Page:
Carolingian Minuscule

Carolingian Minuscule is a script that is characterized by broad and round letterforms. Letters rarely touch. There is little compression of letterforms or words. It is a very legible script which influenced Renaissance Humanist scripts and modern Roman type fonts, like Times New Roman.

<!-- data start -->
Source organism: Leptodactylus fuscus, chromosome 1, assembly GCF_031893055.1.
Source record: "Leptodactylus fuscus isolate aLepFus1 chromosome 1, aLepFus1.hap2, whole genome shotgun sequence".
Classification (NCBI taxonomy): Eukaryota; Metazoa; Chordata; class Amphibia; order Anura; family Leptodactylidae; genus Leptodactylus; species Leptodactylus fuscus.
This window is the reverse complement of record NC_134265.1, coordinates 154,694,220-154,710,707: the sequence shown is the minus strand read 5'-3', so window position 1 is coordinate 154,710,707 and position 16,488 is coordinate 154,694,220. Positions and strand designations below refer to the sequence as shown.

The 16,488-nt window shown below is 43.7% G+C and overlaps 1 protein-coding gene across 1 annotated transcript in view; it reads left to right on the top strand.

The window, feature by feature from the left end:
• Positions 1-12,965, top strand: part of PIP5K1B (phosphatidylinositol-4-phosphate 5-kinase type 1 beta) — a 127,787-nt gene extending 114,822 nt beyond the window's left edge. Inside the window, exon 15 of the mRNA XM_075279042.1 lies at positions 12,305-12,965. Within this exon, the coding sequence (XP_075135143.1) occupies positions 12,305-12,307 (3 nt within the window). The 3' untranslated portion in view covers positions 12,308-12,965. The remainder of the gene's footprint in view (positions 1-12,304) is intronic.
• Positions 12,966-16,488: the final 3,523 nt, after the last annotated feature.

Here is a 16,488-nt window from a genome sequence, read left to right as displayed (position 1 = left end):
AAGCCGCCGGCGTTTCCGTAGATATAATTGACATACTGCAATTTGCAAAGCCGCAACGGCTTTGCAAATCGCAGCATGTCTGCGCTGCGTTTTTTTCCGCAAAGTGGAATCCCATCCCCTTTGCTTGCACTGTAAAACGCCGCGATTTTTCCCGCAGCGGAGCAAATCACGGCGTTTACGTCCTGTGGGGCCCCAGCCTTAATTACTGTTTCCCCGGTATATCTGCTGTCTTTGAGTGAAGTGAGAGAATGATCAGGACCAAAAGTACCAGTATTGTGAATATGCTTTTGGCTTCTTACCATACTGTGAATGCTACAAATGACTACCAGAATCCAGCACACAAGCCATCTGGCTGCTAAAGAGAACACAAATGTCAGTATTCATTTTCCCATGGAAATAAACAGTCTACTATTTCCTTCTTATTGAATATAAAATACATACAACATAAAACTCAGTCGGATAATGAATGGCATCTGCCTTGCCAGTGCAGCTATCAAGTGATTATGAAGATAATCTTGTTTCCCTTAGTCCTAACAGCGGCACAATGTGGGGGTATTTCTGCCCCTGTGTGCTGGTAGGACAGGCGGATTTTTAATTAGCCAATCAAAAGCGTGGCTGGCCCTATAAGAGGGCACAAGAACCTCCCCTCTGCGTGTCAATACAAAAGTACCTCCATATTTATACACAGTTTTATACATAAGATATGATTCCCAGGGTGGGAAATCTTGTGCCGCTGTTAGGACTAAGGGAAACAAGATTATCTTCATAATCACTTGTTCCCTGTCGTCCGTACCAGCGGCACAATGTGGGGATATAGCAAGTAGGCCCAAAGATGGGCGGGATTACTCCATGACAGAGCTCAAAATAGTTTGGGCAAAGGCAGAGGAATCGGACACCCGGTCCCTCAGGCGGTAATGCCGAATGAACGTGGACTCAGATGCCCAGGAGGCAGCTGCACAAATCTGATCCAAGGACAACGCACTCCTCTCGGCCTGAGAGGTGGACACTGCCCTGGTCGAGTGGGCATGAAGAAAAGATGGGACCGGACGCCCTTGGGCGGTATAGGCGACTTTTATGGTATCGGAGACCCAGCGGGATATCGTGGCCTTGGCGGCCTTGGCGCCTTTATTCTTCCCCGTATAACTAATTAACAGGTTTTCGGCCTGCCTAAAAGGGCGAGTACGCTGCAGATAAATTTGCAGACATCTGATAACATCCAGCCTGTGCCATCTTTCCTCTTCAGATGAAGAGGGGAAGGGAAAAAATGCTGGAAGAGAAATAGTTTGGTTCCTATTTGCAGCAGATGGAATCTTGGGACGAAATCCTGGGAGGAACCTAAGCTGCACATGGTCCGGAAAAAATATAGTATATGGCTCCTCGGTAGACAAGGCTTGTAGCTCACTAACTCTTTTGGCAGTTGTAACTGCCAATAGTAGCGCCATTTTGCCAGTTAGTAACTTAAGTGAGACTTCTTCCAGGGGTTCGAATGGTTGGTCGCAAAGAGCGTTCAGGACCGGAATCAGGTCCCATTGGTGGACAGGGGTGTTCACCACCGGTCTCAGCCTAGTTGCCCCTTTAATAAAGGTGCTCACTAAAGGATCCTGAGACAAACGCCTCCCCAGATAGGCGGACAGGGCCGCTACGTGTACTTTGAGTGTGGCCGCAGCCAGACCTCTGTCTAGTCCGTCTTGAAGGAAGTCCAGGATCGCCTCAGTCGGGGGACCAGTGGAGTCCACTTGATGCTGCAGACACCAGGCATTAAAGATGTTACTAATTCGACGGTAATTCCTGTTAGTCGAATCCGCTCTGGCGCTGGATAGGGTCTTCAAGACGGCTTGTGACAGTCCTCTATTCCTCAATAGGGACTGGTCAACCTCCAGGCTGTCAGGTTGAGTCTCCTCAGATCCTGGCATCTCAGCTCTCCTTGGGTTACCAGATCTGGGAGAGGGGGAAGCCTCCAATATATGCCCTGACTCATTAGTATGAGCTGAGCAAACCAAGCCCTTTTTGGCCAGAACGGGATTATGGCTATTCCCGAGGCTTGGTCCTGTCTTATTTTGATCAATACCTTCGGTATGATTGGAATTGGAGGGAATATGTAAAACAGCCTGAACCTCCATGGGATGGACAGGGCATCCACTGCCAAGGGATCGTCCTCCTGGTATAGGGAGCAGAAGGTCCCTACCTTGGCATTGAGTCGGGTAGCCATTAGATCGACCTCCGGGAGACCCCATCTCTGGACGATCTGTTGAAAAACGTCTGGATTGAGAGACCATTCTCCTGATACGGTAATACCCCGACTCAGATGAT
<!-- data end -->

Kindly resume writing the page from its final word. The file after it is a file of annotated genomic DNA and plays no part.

This script developed during the reign of Charlemagne, also known as Charles The Great or Carolus I. The script may have been developed as a way of promoting a clear and legible form of writing throughout his newly consolidated empire. In the previous centuries, after the fall of the Roman Empire, different regions developed distinctive local forms of handwriting that could be challenging for some to read, such as national hands like Merovingian and monastic hands such as Luxeuil. (These types of script are not in this exhibit because they are rare and difficult to find on the private market.) Carolingian Minuscule was created as an empire-wide handwriting to alleviate the problem of varying scripts. Carolingian was based on Roman half uncial and Insular scripts (handwriting from what are now the British Isles). After Charlemagne's death his empire was divided amongst his sons and Carolingian Minuscule began to evolve over the next few centuries.